Tom Cunliffe introduces an extract from Albert Strange's early corinthian cruising account of sailing from Scarborough to Brightlingsea, a trip which was not without its challenges.
The Edwardian period of English yachting is best remembered for the great cutters and schooners of the racing scene. From Cowes to the Clyde professionally crewed yachts competed for big-money prizes while fortunes changed hands by way of wagers on results.
But while this extravagant scene raced on, another world was unfolding. Corinthian cruising, in boats small enough to be single-handed – or at least sailed without paid men in the fo’c’sle – was slowly coming of age.
With it arose a new breed of amateur and semi-professional designers, and many of their craft are still sailing today. Among them are designs from Albert Strange, the son of a shopkeeper who dreamed of the sea and made it happen, becoming an enthusiastic member of the famous Humber Yawl Club in 1891.
He was a trained artist and a notable writer with a delicious turn of phrase. In this rollicking account Strange is sailing Cherub II, a 22ft centre-plate yacht from his own drawing board.
He describes part of a singular cruise from Scarborough in Yorkshire to Brightlingsea in Essex. Having ducked inland via the Humber, he is now on his way to the Wash by way of the river and canal system and is confronting an apparently insurmountable obstacle…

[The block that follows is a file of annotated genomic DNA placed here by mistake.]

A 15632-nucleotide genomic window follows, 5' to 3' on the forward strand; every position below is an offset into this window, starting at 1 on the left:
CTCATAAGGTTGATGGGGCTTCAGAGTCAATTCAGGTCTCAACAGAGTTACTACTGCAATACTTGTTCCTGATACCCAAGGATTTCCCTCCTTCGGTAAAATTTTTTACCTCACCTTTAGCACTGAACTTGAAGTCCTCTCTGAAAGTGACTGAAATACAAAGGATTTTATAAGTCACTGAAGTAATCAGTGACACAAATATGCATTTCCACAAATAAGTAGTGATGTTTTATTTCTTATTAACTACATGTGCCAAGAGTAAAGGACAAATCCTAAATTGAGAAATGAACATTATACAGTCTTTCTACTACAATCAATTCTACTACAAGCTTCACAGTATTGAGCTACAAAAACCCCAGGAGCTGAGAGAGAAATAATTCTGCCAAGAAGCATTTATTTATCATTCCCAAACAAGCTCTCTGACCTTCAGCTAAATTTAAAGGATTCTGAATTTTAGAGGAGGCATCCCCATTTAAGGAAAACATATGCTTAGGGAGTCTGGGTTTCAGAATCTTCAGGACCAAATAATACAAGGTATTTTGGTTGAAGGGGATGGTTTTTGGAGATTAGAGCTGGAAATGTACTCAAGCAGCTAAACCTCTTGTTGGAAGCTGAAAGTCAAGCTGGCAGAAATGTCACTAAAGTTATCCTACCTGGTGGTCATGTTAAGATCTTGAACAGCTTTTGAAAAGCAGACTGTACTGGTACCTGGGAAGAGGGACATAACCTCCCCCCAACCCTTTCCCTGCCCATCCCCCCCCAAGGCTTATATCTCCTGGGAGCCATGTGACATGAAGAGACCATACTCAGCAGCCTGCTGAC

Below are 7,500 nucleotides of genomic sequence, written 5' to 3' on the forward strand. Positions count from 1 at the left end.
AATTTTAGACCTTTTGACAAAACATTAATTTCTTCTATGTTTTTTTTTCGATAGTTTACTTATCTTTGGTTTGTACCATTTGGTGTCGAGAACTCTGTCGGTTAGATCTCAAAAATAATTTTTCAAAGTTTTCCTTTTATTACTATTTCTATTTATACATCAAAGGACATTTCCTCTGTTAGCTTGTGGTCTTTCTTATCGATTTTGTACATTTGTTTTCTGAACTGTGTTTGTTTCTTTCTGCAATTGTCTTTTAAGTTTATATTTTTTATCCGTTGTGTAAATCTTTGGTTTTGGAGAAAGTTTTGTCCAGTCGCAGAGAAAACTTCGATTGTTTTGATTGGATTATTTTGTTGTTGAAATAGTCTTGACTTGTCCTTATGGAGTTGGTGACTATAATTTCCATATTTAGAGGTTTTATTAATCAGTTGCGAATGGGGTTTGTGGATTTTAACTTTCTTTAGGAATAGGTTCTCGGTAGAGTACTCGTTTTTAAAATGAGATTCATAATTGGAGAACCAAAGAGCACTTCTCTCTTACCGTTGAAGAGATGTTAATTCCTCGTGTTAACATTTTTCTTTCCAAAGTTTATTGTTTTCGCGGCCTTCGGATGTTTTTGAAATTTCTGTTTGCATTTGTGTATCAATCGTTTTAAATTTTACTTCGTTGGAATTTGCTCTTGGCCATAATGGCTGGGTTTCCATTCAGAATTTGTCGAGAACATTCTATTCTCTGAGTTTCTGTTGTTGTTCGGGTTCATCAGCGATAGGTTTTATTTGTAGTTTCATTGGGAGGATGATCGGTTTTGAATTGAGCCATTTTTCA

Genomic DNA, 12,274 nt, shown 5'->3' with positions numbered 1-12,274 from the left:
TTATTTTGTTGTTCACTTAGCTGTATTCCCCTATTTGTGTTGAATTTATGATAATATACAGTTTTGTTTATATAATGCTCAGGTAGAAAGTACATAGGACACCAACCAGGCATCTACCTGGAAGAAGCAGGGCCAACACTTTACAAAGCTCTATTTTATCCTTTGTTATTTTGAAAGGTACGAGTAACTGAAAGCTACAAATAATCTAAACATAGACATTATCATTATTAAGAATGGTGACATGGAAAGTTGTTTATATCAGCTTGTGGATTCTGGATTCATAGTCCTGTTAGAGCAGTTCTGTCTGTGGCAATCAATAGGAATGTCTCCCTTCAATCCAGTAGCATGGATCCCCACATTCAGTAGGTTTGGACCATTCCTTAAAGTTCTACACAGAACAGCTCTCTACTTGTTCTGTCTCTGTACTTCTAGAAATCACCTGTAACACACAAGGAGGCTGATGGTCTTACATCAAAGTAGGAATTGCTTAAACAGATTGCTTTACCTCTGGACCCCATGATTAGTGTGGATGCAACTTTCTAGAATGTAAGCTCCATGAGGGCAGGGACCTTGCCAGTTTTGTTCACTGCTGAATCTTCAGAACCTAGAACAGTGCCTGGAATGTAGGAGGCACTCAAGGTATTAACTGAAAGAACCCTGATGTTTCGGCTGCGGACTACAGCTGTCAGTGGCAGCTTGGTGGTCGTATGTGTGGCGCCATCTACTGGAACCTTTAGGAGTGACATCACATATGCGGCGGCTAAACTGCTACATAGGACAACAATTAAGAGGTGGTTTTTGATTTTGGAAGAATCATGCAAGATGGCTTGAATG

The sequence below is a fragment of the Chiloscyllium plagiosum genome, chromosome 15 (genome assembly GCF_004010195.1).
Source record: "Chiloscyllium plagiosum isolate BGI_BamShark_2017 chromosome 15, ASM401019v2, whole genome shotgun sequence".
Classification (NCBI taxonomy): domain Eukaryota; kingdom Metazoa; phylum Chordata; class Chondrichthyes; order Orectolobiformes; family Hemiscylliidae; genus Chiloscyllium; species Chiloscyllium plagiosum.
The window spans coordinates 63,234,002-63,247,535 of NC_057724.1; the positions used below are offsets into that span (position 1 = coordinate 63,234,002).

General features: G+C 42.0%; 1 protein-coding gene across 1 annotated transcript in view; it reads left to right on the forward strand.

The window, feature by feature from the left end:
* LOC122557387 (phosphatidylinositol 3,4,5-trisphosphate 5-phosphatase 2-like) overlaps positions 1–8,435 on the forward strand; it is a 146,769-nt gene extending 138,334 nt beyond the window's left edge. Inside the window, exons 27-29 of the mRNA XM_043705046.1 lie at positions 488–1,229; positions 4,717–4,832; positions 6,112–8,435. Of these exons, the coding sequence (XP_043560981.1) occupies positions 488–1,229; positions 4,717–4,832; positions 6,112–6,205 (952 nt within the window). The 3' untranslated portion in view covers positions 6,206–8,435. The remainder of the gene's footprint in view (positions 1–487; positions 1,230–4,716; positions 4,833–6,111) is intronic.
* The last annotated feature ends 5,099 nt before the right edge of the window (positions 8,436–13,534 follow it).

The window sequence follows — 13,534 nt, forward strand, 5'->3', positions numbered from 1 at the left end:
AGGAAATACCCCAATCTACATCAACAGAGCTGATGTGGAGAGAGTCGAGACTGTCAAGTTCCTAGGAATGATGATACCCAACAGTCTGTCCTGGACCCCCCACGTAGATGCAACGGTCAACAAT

On the banks of the river were many anglers, doubtless enjoying the weather as being the most propitious for their gentle art, and far off awaited us the ruined lock at Bardney and the unsolved problem as to how to get through it.
The very faintest of airs gave us bare steerageway, and it was noon before we finally reached the problem which it was necessary to solve or else retrace our way to Grimsby.
Yes, alas and as foretold, the lock was totally shut up, bolted and barred by big balks of timber. The lock keeper came out and looked at us, shook his head, and said he thought we should have to go back. I had forgotten to purchase dynamite, and it really looked as if all progress was impossible.
We made fast, however, and Fred, my youthful companion, began to fish for perch, whilst I suggested lunch. After this meal had been completed we sat and looked at the forbidden lock again, more in sorrow than in anger, and whilst we were thus engaged a large Lincolnshire man strolled up. He heard our tale of woe, bit a large piece of tobacco off one of my plugs, and then said, “Might pull her over if we’d some help.”
“Grand, nay, superbly magnificent idea!” But where to get the help? For no houses were visible. Oh, he’d just look up some friend of his who would come along (it being Saturday) and give a hand if there was anything forthcoming for their trouble!
Good heavens. I would give untold gold rather than go back, and speeded him on his way with large promises and a three-finger nip of whisky as an earnest of good things to come. So off he went, and we began to strip the boat and carry the things beyond the lock.
Presently he returned with four other men like unto himself in stature. The five then solemnly undertook to haul the Cherub over the bank, along the lockside, and launch her again for the sum of two shillings (10p) each and a quart of beer apiece, and to exercise all due care in the operation.
We had only the oars to roll her on and our own cables to haul with, but, after much pulling, splashing and sweating, we succeeded in getting that 8cwt (400kg) of bare boat out of the river, dragged her some hundred yards through nettles, weeds and rushes, and launched her into her native element below the lock.